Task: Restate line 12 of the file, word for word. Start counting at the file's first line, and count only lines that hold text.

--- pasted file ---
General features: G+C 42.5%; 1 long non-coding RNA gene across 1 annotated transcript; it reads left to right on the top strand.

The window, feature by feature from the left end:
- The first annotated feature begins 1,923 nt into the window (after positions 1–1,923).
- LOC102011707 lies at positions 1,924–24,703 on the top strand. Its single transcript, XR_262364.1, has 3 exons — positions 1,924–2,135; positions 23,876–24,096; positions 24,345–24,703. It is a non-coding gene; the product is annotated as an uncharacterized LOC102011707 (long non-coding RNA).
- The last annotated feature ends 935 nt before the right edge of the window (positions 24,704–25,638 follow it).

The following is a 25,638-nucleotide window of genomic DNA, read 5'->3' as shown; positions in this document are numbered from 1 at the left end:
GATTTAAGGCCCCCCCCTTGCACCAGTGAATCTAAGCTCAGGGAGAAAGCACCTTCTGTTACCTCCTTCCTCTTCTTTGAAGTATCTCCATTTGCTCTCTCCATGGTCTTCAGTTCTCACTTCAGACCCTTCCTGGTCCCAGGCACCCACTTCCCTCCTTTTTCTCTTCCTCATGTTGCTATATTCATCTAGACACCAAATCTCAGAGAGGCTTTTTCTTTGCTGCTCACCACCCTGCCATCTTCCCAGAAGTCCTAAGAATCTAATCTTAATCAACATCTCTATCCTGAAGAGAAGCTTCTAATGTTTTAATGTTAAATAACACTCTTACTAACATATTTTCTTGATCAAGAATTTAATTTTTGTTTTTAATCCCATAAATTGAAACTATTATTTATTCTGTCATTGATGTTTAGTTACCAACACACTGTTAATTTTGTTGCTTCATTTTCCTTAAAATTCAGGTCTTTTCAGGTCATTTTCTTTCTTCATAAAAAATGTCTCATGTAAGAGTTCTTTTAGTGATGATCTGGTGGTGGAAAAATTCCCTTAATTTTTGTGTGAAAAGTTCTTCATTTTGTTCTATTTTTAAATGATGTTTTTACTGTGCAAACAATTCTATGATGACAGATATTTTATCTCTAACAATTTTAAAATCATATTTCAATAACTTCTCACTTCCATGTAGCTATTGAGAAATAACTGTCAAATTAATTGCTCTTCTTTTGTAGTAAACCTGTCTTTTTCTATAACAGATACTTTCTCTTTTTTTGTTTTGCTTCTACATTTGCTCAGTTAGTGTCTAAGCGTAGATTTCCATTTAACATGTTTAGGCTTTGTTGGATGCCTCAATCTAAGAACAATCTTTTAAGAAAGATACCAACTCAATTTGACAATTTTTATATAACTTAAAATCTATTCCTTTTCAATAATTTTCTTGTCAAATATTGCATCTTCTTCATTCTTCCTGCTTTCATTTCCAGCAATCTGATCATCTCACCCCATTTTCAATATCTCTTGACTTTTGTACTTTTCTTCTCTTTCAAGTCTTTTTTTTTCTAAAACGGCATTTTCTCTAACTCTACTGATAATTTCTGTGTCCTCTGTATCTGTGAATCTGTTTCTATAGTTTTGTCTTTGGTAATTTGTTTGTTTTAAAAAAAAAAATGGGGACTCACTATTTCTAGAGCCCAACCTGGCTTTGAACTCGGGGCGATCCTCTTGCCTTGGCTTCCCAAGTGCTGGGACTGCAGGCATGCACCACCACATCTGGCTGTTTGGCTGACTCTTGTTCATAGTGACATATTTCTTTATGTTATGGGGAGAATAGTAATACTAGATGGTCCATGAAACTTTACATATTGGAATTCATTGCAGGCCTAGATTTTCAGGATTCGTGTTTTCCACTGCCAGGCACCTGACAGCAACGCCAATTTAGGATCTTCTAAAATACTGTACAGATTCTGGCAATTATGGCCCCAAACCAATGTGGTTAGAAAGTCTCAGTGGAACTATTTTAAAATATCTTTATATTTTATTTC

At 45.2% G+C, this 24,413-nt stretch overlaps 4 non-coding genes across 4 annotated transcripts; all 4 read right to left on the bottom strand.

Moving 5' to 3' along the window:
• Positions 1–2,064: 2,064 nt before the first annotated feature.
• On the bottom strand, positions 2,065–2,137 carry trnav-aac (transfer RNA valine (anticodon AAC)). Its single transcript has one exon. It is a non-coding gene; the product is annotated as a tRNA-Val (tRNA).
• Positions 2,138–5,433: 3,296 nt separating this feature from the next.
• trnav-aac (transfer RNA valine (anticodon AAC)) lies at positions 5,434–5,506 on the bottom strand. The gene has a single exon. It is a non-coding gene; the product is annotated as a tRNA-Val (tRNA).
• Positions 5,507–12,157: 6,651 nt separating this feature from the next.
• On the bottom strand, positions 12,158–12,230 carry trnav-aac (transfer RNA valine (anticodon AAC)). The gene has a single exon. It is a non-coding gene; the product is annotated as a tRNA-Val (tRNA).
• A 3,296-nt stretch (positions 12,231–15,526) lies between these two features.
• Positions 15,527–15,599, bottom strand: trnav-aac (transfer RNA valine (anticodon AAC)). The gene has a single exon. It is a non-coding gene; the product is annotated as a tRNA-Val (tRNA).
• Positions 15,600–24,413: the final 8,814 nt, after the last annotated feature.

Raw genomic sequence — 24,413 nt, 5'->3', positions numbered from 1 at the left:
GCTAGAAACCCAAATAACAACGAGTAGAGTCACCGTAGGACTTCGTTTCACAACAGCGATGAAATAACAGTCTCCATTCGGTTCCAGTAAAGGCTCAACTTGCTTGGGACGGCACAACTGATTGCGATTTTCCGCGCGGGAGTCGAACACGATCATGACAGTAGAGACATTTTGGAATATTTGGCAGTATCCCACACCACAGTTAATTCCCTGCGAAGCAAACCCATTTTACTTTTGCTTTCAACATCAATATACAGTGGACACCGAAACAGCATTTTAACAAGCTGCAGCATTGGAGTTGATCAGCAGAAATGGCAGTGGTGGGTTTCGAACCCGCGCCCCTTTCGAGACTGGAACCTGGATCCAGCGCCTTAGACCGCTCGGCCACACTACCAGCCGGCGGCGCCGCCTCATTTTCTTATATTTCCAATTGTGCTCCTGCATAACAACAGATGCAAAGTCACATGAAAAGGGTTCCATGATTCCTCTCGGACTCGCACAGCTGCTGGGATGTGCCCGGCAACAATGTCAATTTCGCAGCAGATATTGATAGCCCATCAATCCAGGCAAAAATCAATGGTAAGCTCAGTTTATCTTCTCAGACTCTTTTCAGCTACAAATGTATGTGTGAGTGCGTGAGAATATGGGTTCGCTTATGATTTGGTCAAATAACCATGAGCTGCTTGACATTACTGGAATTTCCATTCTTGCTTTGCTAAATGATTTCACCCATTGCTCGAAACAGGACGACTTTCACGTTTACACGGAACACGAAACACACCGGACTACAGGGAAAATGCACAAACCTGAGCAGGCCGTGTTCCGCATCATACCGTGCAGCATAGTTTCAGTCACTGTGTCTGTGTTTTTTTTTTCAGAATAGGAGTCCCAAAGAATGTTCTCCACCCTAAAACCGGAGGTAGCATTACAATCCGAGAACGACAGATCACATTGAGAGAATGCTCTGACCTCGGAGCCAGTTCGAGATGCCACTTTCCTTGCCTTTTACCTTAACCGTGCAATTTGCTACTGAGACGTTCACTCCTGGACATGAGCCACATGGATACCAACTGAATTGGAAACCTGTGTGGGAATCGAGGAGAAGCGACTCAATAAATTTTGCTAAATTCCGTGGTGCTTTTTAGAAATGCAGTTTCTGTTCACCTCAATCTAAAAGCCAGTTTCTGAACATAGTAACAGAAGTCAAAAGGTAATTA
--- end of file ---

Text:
• Positions 2,138–5,433: 3,296 nt separating this feature from the next.